Although only one in 500 people fail induction, others jump or are pushed before the end of their first year. Andrew Walters' experience illustrates how important it is for everyone to stick to the induction rules.
The school clearly did not comply with the induction guidance. Giving Mr Walters an unfair share of low sets and asking him to teach maths when he is a science teacher are "unreasonable demands" that government guidance protects new teachers from. He should have been given clear targeted support to help him manage pupils in the first term and then more when necessary.
Is it wise for a school to employ 15-20 newly-qualified teachers? I've heard of fresh blood, but this sounds like a transfusion.
Although I feel for him, Mr Walters is not blameless. NQTs should know the induction rules and make sure they get what they are entitled to, although it is a damning indictment of our profession that NQTs cannot trust people to treat them fairly.
It seems as though the local authority did not ensure that the school carried out induction properly. It is meant to monitor the quality of induction provision, assessment reports and NQTs' teaching performance. But LEAs have limited powers and resources to do this and not all even try.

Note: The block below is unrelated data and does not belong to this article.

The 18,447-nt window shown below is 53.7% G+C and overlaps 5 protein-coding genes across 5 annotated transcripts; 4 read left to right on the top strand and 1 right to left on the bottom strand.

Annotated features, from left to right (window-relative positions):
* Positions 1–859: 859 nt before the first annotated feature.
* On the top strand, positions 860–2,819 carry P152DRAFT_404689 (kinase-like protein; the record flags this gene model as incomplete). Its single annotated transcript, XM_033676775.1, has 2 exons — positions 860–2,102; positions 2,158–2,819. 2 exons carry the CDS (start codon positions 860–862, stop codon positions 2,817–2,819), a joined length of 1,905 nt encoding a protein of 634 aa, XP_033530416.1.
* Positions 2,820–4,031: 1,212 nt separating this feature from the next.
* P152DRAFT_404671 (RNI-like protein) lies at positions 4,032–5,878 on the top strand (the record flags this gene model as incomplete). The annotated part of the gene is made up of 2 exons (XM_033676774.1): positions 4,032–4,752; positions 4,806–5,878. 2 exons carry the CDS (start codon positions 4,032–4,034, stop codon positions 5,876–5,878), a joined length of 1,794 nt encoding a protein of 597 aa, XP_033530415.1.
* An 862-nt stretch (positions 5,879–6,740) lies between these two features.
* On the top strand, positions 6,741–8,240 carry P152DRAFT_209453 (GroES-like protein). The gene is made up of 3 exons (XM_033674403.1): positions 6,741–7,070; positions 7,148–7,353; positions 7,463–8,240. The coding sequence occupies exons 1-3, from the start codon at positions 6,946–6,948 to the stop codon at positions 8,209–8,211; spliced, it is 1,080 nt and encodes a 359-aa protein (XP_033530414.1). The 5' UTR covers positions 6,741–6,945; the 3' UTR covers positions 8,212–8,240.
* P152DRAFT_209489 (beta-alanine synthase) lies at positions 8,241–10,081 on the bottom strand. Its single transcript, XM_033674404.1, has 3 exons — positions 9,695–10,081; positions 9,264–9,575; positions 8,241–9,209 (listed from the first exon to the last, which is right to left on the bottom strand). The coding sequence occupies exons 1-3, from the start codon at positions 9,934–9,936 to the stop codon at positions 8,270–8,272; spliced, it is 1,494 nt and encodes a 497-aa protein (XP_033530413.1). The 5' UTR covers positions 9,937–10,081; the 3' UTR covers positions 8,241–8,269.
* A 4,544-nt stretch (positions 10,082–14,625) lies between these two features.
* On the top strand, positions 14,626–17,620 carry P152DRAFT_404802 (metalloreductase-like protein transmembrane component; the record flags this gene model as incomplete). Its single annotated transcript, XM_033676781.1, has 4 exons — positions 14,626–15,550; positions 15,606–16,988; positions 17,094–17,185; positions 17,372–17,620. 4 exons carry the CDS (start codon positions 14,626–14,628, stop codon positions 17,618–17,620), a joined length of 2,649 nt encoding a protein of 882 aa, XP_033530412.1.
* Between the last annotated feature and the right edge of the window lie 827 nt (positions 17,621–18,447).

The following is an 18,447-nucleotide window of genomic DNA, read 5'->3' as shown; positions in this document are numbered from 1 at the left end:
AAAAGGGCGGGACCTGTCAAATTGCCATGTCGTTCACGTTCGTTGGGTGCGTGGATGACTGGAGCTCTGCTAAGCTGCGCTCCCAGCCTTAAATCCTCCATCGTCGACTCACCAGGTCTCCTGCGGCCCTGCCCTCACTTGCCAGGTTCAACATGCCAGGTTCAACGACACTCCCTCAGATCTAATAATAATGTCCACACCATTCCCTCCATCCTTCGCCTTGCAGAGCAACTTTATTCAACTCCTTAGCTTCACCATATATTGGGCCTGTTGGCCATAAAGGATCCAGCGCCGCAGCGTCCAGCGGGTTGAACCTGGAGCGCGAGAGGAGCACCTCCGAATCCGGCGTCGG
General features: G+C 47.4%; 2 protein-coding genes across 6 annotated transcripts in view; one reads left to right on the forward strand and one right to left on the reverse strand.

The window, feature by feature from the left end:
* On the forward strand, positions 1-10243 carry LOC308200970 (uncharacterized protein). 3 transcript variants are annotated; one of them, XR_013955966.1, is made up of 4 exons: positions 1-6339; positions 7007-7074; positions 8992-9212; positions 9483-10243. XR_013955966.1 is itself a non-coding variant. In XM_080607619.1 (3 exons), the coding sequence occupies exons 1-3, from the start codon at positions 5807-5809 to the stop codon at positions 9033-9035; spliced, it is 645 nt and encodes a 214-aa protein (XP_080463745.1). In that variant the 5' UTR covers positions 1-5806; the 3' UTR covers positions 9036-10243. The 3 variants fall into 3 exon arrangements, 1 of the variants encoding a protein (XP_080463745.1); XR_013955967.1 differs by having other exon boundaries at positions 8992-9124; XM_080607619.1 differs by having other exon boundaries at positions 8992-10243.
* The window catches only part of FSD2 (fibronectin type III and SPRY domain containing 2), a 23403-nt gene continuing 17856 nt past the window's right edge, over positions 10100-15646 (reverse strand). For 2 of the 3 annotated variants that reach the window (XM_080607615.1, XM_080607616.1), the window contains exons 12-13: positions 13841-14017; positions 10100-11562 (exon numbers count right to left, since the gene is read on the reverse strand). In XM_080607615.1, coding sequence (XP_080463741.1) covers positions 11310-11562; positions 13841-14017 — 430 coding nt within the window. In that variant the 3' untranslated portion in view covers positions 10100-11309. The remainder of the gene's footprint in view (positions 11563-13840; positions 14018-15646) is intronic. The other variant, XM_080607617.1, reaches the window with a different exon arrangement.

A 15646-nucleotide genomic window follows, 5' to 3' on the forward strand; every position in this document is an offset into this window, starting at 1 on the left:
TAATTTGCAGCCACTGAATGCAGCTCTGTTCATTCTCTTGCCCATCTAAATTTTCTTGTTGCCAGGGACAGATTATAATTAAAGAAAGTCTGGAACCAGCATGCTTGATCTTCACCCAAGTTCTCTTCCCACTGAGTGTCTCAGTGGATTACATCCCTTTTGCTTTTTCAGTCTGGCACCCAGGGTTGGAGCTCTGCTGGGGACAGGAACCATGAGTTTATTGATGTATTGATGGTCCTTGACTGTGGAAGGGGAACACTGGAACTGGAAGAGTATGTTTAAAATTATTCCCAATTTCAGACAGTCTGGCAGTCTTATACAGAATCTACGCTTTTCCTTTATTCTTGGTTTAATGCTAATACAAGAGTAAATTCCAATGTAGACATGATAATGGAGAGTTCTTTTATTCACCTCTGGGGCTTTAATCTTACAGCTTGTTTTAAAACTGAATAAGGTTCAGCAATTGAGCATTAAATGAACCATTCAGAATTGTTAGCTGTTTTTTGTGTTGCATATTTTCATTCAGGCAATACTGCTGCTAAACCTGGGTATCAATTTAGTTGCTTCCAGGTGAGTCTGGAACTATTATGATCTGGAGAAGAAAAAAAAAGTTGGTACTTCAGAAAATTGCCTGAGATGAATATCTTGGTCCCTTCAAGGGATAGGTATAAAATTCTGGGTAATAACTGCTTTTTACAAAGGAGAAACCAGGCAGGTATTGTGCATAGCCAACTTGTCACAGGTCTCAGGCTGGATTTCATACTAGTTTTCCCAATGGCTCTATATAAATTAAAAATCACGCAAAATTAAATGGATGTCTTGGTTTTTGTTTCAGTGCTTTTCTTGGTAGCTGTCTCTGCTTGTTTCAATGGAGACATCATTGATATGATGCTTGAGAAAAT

Only the bravest adviser would challenge a head's decision over "just" a new teacher.
Induction was introduced in 1999 to help teachers, so why on earth is there legislation that says that NQTs who do not meet the standards within three terms are forevermore barred from teaching in the maintained sector? It is a draconian, threatening and completely unnecessary punishment. Ironically, no such thing can happen to unqualified teachers.
Those who do not have a perfect first year, or who choose the wrong school, may as well not have trained.
*www.teachernet.gov.ukprofessionaldevelopmentopportunitiesnqtinductiong uidance. Sara Bubb trains induction tutors at the Institute of Education, London, and in LEAs and schools in England and Wales